Earlier we blogged about the efforts of many volunteers and rescues to help the dogs stranded in the bush at Mile 26, near Cochrane, Ontario.
Loving foster homes are needed urgently for these dogs as soon as possible, so that the four co-operating rescues can go in and bring out more dogs.
Here is the story of Jean Luc Levesque, who lived at a remote train stop and who, on May 21, 2010, died attempting to save puppies in his care.
The following account is copied from the Moosonee Puppy Rescue website:
A man named Jean Luc Levesque had lived by himself in the bush north of Cochrane for years. When he retired from the Ontario Northland Railroad, he took in dogs no one else wanted. Some dogs were taken to him and some he found himself. He was well known in the area and was known as “the man at train stop number 26”. The only way to reach his property was by train and and since there is only one Polar Bear Express, that meant being dropped off at 9 am and waiting for the train’s return from Moosonee at either 10 pm that night or the following day if it was a stop over.
Over the years, Jean Luc had accumulated close to 200 dogs. In the beginning, he just took females but in the end he somehow had five or six males. The unwanted dogs given to him would not have been spayed or neutered, and he could not have afforded that many procedures himself, not to mention the logistics of transporting that many dogs to and from a vet. His colony of dogs grew.
Several people had complained to the SPCA about the number of dogs he had. Even the best of intentions can get out of hand and that is what was happening at “mile 26”. The Ontario Northland Railroad had reported to the SPCA that, on too many occasions, dogs had been hit by the train as it passed, and other individuals were concerned that adequately managing over 100 dogs was simply too much for one person. The SPCA did not share the concerns of others so, year after year, Jean Luc was left to do the best he could with a growing number of dogs.
On May 21st, Jean Luc died when his cabin caught fire. The train had stopped to offload supplies for him and the conductor saw him running in and out of his cabin while it burned all around him. Authorities were notified and Jean Luc was found just outside his cabin lying face down in the dirt with an armful of puppies. He had tried to save as many litters as possible before they perished inside the cabin. His body was burned badly.
The cabin fire started a bush fire so planes had to fly overhead to drop water bombs in an attempt to to extinguish it. Close to 200 dogs were being terrified by fire and traumatized by planes dropping water bombs on or near them. Even then, the SPCA did nothing.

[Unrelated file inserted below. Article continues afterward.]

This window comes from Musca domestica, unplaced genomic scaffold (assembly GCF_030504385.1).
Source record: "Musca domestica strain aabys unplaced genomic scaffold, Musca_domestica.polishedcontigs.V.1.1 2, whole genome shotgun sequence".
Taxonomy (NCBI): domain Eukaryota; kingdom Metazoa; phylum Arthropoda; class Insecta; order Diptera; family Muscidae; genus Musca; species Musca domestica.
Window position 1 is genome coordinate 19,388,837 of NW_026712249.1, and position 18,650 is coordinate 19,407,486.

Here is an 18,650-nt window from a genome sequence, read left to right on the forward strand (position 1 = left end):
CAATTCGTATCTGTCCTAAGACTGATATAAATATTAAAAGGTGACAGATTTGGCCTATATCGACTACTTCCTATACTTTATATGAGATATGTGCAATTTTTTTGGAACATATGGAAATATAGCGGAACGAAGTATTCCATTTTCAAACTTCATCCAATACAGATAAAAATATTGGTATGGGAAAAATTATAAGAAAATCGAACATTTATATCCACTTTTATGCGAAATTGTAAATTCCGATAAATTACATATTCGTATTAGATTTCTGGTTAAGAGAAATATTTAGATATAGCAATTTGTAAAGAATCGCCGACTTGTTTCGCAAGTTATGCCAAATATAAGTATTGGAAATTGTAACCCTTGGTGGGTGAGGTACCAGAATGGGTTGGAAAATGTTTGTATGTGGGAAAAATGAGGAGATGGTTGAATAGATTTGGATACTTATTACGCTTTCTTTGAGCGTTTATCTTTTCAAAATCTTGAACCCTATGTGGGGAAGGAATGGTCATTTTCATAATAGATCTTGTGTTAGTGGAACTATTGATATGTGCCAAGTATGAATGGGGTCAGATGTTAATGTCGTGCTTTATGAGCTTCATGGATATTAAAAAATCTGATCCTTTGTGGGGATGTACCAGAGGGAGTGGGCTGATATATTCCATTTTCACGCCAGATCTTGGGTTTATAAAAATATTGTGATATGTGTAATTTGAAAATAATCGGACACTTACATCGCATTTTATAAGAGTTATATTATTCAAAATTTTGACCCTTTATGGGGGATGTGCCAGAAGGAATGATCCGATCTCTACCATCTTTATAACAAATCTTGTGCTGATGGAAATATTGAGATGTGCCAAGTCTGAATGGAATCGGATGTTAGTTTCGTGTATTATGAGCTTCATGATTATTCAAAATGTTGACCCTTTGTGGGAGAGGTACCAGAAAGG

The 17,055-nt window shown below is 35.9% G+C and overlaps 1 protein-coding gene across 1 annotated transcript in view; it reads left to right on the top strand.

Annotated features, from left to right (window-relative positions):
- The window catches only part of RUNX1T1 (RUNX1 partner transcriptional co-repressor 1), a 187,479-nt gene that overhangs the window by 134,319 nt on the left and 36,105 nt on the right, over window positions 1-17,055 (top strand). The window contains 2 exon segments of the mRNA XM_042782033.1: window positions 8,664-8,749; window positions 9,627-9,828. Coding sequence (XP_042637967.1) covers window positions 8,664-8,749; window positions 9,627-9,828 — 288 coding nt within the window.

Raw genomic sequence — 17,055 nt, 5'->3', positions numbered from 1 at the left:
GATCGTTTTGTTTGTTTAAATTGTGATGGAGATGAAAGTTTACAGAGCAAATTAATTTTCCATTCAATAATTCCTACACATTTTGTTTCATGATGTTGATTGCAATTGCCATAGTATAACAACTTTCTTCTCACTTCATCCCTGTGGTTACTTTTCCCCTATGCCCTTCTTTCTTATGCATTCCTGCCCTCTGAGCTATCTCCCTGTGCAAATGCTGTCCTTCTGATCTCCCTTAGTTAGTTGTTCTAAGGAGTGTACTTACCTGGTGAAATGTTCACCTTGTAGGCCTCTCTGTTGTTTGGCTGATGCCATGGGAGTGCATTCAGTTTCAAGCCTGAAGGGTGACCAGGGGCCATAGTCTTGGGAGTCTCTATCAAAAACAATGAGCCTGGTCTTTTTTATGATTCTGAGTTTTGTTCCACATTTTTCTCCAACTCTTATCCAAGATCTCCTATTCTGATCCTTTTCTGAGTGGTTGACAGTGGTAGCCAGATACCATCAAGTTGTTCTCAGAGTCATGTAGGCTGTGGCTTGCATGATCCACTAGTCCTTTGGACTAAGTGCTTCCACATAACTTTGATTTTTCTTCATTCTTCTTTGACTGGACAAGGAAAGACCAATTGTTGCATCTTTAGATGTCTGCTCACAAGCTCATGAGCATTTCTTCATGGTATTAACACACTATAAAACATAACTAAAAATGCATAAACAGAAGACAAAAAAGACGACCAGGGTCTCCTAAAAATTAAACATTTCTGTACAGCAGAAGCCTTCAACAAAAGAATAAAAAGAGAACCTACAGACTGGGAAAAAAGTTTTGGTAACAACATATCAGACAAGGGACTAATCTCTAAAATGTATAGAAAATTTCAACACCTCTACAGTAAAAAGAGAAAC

I heard of Jean Luc’s death and waited to hear what needed to be done. Originally the SPCA said they would go in to the property but, since it was a long weekend, they decided to wait until the following Tuesday to do so. We knew the dogs had separated into two packs – one friendly and one feral. The feral pack was attacking the others now that there was no one to stand in their way. Because the friendly dogs were in mourning, as well as feeling fear they would have shown weakness to the more wild dogs. Bears had been seen coming in as well so many of the dogs were mere prey to them as well.
The train had always meant their master’s return or food being brought in so when they heard it they instinctively ran to greet it. The problem was that it no longer slowed at their stop so when they stood on the tracks as they always had they were hit and killed.
All this was taking place and still the SPCA saw no need to go in immediately. On Tuesday May 25th, a representative of the SPCA and an OPP constable flew over the property to observe the dogs. They determined that all the dogs and all the puppies were feral so there was no reason for a rescue effort. Rescue organizations that had been waiting to help with the dogs were told the matter was now an investigation and that no information would be shared. All the while, the dogs waited.
Moosonee Puppy Rescue, Northern Ontario Animal Welfare Society and two other rescues in the North rescue and care for the Mile 26 dogs. They have taken out, as of July 21, 2010, approximately 60 dogs.
Please go to their Facebook page, (search Mile 26 Dogs) and see photos and video of the dogs as they have been brought down to the rescues. They have been helped tremendously by Ontario Northland Railway.
If you can help by fostering, adopting, contributing funds or food, please get in touch with the rescue group, Northern Ontario Animal Welfare Society.
What can you do to help?
Email: adoptions @noaws.com
Office: 1-519-541-9945 (Lydia – Mile 26 Rescue Contact)
Address: Box 51, Iroquois Falls, ON, P0K 1G0
Facebook – Look up “ Mile 26 dogs”